This script can be tailored to do just about anything, it is a script that calls another script BUT with the important distinction that that other script is then running on another computer. I've rolled out the Win2K/2K3 DST changes to over 1000 machines back in 2005 with this script. I've created a profile backup tool with it for use in migrating a 1200+ machine environment to XP from Win2K. It can do almost anything you can script.

The script is actually three things, two scripts (the one that will call psexec and the script that psexec will execute) and a text file with machine names, one per line like this:
PC1
PC2
PC3
and so on. This is versatile so that if you have over a couple of hundred machines and the script takes a while to run, break the machine list up into batches of 50 and run it on different machines at once (each machine will need psexec and the three files needed by the script). With that said, here we go.

The first script is the script that calls psexec. I usually put psexec in my C:\Windows\System32 directory since that is alrady part of the path but you can put it anywhere you want just make sure to use the whole path in the script.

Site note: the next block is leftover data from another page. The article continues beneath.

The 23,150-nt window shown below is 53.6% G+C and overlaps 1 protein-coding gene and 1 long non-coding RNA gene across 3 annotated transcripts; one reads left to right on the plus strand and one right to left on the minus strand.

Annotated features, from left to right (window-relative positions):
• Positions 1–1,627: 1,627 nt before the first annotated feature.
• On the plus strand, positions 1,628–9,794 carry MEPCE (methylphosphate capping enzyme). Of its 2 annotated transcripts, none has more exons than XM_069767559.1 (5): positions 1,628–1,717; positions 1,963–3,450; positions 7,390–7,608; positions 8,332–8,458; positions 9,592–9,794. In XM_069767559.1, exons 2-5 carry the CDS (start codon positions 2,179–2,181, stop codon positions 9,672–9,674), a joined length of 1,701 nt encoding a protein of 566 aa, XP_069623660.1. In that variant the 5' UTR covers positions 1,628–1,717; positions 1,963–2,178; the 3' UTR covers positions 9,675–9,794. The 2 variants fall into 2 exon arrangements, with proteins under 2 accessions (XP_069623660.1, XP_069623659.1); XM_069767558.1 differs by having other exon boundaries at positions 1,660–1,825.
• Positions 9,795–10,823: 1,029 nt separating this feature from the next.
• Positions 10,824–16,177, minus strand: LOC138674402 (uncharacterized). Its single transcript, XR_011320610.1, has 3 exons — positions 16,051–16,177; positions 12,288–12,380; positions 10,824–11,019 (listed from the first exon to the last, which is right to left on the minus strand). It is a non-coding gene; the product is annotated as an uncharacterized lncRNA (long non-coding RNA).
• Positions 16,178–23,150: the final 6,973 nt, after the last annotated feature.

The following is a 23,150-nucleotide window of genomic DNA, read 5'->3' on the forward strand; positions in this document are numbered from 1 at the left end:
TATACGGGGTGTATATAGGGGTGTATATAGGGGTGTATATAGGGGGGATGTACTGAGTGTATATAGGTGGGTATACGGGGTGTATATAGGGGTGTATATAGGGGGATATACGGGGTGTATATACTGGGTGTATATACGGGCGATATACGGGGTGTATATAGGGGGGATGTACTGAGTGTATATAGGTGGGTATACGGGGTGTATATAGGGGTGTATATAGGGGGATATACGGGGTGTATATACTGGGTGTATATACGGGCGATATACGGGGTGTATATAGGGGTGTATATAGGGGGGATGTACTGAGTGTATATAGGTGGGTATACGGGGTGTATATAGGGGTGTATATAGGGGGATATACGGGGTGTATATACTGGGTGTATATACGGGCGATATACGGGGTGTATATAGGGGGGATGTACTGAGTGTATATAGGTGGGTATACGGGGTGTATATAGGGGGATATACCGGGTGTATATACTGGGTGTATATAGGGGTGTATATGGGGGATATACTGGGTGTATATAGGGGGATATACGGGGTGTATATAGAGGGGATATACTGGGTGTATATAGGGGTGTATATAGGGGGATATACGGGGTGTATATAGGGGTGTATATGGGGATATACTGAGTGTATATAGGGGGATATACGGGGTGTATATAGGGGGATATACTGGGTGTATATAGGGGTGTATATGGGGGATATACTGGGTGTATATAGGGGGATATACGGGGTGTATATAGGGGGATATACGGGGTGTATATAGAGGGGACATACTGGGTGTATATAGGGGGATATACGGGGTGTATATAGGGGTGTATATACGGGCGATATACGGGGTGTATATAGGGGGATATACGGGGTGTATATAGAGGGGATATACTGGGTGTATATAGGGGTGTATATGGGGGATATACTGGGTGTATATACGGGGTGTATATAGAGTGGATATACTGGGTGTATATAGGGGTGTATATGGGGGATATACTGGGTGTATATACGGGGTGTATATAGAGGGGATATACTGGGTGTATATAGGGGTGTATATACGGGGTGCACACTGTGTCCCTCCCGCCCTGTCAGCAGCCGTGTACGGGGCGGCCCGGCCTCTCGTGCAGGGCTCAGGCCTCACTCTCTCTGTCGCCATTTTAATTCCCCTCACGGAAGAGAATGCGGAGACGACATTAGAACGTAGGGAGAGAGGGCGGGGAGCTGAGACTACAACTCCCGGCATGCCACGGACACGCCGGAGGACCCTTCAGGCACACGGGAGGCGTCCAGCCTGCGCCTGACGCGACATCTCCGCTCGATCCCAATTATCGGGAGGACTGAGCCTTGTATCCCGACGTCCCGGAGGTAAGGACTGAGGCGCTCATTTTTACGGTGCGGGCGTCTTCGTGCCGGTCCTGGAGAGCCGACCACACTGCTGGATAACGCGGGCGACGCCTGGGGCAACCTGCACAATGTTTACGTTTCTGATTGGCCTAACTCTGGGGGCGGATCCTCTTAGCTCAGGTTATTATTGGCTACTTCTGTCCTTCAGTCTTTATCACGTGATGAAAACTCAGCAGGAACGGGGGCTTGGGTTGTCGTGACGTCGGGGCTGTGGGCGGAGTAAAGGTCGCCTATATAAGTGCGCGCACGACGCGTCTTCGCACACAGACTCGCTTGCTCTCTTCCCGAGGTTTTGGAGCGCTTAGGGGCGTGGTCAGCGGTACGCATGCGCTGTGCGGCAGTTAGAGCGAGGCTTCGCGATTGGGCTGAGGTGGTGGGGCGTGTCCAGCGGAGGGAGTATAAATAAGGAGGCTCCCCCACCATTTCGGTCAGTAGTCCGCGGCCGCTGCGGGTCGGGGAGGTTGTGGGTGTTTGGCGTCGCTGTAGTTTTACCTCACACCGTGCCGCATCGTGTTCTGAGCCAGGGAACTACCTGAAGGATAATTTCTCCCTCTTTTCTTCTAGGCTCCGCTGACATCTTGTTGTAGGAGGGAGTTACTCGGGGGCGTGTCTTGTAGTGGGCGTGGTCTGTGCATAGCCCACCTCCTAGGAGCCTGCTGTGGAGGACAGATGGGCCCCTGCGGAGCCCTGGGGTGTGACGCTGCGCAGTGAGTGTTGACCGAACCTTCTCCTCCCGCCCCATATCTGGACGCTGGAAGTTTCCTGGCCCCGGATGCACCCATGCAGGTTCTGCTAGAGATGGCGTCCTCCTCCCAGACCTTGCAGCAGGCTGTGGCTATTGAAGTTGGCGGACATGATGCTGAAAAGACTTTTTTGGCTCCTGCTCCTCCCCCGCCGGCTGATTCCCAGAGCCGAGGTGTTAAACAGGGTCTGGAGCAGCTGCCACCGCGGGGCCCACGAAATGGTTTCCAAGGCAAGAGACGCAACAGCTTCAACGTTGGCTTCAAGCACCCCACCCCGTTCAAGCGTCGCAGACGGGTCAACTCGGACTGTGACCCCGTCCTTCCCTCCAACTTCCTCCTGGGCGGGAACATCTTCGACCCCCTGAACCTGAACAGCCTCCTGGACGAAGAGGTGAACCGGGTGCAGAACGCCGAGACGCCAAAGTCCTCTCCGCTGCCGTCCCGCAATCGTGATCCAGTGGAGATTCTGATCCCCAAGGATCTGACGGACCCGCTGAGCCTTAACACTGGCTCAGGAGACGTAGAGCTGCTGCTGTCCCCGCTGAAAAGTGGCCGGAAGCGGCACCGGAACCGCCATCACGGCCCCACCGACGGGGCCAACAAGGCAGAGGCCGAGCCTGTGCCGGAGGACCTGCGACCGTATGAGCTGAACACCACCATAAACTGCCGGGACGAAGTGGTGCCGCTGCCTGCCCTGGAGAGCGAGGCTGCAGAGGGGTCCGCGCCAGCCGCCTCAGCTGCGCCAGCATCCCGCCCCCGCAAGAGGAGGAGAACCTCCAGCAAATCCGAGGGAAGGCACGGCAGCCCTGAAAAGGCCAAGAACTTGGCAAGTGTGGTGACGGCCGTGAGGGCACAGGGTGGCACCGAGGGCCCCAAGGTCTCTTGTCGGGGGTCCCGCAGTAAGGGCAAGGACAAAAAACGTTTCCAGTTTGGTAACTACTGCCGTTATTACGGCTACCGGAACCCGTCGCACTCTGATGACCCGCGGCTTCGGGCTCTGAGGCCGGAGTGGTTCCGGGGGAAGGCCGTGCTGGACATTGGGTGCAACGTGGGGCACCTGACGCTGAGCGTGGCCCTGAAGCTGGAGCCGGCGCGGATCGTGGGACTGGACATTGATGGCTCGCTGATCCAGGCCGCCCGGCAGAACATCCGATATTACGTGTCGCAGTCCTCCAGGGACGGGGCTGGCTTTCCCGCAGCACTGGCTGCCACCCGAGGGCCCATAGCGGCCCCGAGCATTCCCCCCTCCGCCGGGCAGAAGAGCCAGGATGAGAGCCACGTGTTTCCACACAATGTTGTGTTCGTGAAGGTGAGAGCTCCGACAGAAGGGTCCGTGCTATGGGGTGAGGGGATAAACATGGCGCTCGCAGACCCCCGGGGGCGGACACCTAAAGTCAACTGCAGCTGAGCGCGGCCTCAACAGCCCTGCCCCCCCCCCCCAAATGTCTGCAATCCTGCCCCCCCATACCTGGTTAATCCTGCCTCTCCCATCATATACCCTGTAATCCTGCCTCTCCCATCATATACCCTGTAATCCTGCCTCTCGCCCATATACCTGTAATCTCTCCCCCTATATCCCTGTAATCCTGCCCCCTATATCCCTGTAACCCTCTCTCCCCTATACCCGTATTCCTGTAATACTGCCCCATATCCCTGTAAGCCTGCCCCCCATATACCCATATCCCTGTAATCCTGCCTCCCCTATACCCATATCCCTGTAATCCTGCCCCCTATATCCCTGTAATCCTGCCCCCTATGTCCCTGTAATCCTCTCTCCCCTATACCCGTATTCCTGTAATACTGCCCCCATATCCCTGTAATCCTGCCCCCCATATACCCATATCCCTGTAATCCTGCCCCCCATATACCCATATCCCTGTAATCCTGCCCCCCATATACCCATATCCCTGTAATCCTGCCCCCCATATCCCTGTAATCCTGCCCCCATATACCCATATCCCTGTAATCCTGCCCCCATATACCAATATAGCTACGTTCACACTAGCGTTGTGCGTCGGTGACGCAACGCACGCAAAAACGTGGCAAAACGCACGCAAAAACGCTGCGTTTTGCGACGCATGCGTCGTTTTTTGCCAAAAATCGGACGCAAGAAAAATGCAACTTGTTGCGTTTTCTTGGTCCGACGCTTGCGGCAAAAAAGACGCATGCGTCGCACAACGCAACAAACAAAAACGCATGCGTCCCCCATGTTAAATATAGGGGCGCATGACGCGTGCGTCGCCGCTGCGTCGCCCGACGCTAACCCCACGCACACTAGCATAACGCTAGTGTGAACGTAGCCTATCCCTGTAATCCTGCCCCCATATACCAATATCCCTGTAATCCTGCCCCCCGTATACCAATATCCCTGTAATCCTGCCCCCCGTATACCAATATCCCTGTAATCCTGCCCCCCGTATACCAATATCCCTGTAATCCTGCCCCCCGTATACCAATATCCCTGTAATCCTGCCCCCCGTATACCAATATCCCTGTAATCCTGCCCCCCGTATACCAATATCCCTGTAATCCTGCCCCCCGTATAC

@echo off :: Begin Script - Name = Sample.cmd :: This is the most versatile script you'll ever use. :: Created by Les Bowman :: 08/01/2006 Ver 1.0 :: ** Following command changes the root folder to where batch file is running from. cd /d %~dp0 :: Requirements - sample-list.txt, a list file of PC names one-per-line w/o "\\" if not exist sample-list.txt goto :end del /q sample-dead.txt cls Echo - Echo Running List Check... Echo - FOR /F %%i in (sample-list.txt) do call :listcmd %%i pause goto end :listcmd @echo off if "%1"=="" goto :errmsg ::Display PC name being processed echo. echo. echo Processing: %1 :If file on remote PC not seen - skip as 'dead' if not exist \\%1\admin$\system32\ntoskrnl.exe goto dead :****************************************************************** :****************************************************************** :SECTION_BEGIN - FOR COMMAND LINES RUN AGAINST THE REMOTE SYSTEM :************ Modify entries within this section only ************* :****************************************************************** :: set local environment path for utilities set CMDTOOLS=\\remotesvr\path\ :: Copy All Files Needed to client copy "%cmdtools%\exename.exe" \\%1\admin$\system32 psexec \\%1 -c -f _sample.cmd :: Delete copied files from client del \\%1\admin$\system32\exename.exe :****************************************************************** :****************************************************************** :SECTION_END FOR COMMAND LINES RUN AGAINST THE REMOTE SYSTEM :****************************************************************** :****************************************************************** :errormsg echo There was an error with the -list file, verify that there are no blank lines. goto :end :cont ::Log system as done after running command against it echo %1 checked &gt;&gt;sample-checked.txt goto :end ::Log system as 'dead' if remote file check failed :dead echo Dead\Offline echo %1 &gt;&gt;sample-dead.txt goto :end :end